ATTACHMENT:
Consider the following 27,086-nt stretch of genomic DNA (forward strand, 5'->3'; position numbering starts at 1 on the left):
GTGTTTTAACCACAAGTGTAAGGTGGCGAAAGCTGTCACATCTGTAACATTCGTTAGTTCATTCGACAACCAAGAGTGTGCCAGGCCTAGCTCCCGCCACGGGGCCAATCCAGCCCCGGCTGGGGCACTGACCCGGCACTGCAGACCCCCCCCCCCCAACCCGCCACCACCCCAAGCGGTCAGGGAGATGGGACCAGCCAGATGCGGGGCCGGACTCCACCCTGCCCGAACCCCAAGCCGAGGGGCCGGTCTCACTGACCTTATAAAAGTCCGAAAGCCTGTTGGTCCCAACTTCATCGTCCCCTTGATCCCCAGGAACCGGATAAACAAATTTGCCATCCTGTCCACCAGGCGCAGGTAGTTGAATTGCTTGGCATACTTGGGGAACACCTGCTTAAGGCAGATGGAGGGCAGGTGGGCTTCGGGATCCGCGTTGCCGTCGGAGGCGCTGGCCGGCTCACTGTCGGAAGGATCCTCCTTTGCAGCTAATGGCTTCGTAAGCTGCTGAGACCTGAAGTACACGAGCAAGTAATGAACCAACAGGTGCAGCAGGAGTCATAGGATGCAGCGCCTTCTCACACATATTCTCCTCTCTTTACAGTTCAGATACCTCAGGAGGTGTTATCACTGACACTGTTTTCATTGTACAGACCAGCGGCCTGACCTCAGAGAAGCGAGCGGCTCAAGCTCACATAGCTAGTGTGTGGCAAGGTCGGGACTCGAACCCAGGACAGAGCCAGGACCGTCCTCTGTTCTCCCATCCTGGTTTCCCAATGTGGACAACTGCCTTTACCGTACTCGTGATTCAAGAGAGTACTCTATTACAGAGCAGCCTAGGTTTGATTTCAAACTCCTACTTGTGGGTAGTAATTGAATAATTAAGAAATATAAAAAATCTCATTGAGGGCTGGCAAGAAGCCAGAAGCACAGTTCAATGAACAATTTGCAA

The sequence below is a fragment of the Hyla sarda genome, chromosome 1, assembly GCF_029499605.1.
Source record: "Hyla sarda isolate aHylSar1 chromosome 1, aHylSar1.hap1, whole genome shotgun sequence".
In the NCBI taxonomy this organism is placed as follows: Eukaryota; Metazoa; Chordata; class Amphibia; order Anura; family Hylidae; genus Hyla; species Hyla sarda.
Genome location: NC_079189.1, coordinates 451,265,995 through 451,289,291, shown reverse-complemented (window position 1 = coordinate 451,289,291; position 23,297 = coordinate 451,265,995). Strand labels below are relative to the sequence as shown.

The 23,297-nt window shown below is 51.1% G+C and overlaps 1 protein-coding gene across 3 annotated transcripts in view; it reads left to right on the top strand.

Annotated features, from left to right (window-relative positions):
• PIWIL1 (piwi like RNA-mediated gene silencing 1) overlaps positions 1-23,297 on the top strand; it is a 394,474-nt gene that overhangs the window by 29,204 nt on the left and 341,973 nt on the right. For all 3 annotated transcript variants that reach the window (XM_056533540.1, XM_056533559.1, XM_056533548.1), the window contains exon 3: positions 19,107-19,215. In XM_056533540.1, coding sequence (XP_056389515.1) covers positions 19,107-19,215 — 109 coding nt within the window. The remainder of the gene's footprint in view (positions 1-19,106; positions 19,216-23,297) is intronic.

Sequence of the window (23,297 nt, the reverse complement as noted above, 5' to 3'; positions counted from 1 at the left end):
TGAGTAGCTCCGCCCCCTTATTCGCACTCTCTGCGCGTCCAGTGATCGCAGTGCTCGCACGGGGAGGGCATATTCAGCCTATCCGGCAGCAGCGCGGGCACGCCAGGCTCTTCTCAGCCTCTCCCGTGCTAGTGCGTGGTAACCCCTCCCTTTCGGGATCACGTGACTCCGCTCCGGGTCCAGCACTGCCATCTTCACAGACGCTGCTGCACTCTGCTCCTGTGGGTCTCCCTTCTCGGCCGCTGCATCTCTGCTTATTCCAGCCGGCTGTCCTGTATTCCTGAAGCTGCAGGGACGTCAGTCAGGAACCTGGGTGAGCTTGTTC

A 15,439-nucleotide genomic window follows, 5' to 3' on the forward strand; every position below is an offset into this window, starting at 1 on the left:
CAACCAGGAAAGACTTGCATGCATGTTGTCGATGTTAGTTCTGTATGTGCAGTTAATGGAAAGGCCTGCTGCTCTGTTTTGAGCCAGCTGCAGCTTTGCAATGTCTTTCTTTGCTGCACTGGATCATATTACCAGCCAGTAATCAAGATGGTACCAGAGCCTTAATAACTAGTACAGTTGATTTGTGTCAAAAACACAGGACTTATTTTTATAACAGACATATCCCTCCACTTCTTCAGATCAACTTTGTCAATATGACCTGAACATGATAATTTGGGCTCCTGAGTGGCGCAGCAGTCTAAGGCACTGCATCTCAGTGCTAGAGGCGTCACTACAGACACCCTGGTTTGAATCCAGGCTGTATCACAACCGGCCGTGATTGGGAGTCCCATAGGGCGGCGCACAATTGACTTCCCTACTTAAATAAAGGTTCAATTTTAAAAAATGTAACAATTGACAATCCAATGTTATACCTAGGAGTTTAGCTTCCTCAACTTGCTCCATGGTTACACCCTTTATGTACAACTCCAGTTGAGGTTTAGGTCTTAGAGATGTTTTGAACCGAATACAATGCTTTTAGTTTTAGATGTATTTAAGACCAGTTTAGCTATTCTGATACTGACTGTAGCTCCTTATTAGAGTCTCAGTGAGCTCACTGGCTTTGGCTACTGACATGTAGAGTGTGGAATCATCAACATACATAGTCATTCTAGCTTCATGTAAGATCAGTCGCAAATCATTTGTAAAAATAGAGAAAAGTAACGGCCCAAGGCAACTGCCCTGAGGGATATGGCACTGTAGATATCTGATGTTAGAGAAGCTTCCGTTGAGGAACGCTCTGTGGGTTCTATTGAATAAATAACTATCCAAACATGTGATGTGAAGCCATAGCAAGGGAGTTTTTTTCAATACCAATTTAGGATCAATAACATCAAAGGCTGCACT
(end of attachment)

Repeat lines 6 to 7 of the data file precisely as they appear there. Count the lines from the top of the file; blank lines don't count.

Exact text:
Genome location: NC_079189.1, coordinates 451,265,995 through 451,289,291, shown reverse-complemented (window position 1 = coordinate 451,289,291; position 23,297 = coordinate 451,265,995). Strand labels below are relative to the sequence as shown.

The 23,297-nt window shown below is 51.1% G+C and overlaps 1 protein-coding gene across 3 annotated transcripts in view; it reads left to right on the top strand.